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Corona pandemic in Russia shows little sign of abating

New tensions between Ukraine and Russia - is a new escalation looming in the Donbass?

Germany stops Nordstream2 certification - tactical manoeuvre or fundamental decision?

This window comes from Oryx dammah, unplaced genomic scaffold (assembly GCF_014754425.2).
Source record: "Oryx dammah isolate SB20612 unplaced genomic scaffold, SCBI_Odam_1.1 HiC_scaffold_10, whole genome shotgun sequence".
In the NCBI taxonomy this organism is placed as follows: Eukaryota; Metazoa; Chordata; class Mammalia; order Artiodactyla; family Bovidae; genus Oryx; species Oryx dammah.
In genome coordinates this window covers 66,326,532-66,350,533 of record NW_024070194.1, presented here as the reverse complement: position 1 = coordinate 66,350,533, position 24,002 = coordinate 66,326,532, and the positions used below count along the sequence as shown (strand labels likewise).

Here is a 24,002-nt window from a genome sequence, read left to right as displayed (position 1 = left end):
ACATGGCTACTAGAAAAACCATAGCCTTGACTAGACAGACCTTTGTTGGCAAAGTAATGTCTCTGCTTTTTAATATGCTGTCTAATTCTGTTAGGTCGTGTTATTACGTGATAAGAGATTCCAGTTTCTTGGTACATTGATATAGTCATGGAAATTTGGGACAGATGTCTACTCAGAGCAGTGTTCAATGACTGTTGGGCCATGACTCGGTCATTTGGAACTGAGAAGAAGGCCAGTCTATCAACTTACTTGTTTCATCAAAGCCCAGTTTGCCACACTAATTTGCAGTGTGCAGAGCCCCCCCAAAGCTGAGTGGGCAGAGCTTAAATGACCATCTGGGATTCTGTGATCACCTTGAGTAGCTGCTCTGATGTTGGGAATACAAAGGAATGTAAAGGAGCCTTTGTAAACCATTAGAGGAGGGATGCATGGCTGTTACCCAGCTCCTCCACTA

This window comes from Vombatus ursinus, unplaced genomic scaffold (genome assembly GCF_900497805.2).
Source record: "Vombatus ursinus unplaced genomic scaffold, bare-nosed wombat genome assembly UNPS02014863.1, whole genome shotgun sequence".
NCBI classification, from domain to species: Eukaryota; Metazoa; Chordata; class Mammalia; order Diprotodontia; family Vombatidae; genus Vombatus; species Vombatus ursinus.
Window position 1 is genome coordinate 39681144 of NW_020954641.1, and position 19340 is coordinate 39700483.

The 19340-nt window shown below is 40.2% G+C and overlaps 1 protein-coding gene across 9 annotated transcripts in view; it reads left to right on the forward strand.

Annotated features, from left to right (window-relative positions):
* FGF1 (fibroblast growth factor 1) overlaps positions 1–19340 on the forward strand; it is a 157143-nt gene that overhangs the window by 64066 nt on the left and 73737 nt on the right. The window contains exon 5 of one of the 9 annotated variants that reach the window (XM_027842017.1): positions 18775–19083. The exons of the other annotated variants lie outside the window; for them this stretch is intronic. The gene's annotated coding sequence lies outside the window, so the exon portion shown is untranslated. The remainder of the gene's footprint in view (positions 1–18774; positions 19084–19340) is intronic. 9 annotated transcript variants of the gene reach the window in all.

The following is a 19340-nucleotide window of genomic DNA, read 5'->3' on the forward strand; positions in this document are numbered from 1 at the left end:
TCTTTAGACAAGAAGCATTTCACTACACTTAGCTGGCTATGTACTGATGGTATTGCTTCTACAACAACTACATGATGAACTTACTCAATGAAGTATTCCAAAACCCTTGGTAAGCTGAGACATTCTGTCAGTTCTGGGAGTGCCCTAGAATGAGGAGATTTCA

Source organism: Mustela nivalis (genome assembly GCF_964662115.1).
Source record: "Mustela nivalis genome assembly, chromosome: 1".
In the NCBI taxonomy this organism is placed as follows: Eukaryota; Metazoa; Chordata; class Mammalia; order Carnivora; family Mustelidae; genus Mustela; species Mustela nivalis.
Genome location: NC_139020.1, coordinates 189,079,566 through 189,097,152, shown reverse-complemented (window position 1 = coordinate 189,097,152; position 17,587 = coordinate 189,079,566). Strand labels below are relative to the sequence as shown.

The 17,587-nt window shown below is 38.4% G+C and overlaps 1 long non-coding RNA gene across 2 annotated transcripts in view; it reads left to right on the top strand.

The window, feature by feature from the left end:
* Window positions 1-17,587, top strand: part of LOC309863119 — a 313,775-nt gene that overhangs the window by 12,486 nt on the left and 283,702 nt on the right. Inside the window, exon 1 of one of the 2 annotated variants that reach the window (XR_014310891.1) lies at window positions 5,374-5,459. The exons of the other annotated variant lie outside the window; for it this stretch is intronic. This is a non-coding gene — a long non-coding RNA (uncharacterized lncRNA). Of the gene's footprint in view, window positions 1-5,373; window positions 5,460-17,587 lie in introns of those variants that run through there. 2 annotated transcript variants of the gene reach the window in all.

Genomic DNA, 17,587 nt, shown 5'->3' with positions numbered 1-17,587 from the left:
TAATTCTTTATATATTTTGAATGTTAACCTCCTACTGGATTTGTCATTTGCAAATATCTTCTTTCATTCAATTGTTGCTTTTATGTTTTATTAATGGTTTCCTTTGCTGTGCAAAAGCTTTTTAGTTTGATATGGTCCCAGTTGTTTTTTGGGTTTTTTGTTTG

The coronavirus pandemic has Russia firmly in its grip. So far, there are only very tentative signs of stabilisation in the number of new infections - despite a largely work-free week at the beginning of November (or home office, as far as possible), i.e. a partial lockdown. The daily number of casualties continues to hit new records. Even the official Russian casualty figures diverge widely. While the government's Covid19 task force reports about a quarter of a million deaths, the Rosstat statistics agency, using other recording methodologies, arrives at a figure of over 450,000, which is almost twice as high. Foreign analysts assume even significantly higher figures of around 750,000, which, however, they only determine indirectly as excess mortality and which, of course, cannot all be directly attributed to the virus. In recent weeks, however, geopolitical events have increasingly taken centre stage. At the end of October, the Ukrainian army shelled pro-Russian rebel positions in the Donbass with a UAV for the first time. Moscow called this a dangerous escalation and a violation of the Minsk agreement, which Kiev denies. Russia suspects that the Ukrainian leadership is planning a new offensive to militarily retake the breakaway republics of Donetsk and Lugansk. Apparently in response and as a deterrent, Russia has moved large numbers of troops and combat equipment to the border with Ukraine. The situation seems very similar to that in the spring. The threat of a Russian invasion of Ukraine proclaimed by the US and Kiev is as unlikely today as it was then. Ukrainian forces are unlikely to pose much of a challenge for the Russian army militarily, but Russia and Putin would have little to gain politically and potentially a lot to lose. However, should Ukraine actually launch a new military offensive in the Donbass, the situation could rapidly escalate. It is unlikely that Russia would idly stand by and watch. In any case, there would be no winners in such an escalation. Meanwhile, the German regulator put certification for the Nordstream2 pipeline on hold, despite the extremely tight supply situation in Europe and skyrocketing natural gas prices. This may well be a tactical move in a multi-party conflict between the EU, Poland, Belarus, and Russia that is playing out on many fronts. It could be an attempt to persuade Moscow to exert a moderating influence on Belarusian President Lukashenko, who is allied with Russia. At the moment, he is apparently sending migrants towards Poland, where they have been trying to cross the border illegally for weeks. This in turn puts pressure on the EU and indirectly strengthens the Polish position in the conflict between Warsaw and Brussels. Lukashenko, for his part, is apparently reacting to EU sanctions and, to what he views as unacceptable attempts by the EU to interfere in Belarus' domestic affairs. Despite these events and the tense pandemic situation, the Russian stock markets remained resilient in October with a gain of around 1 % in local currency and almost 4 % in US dollars.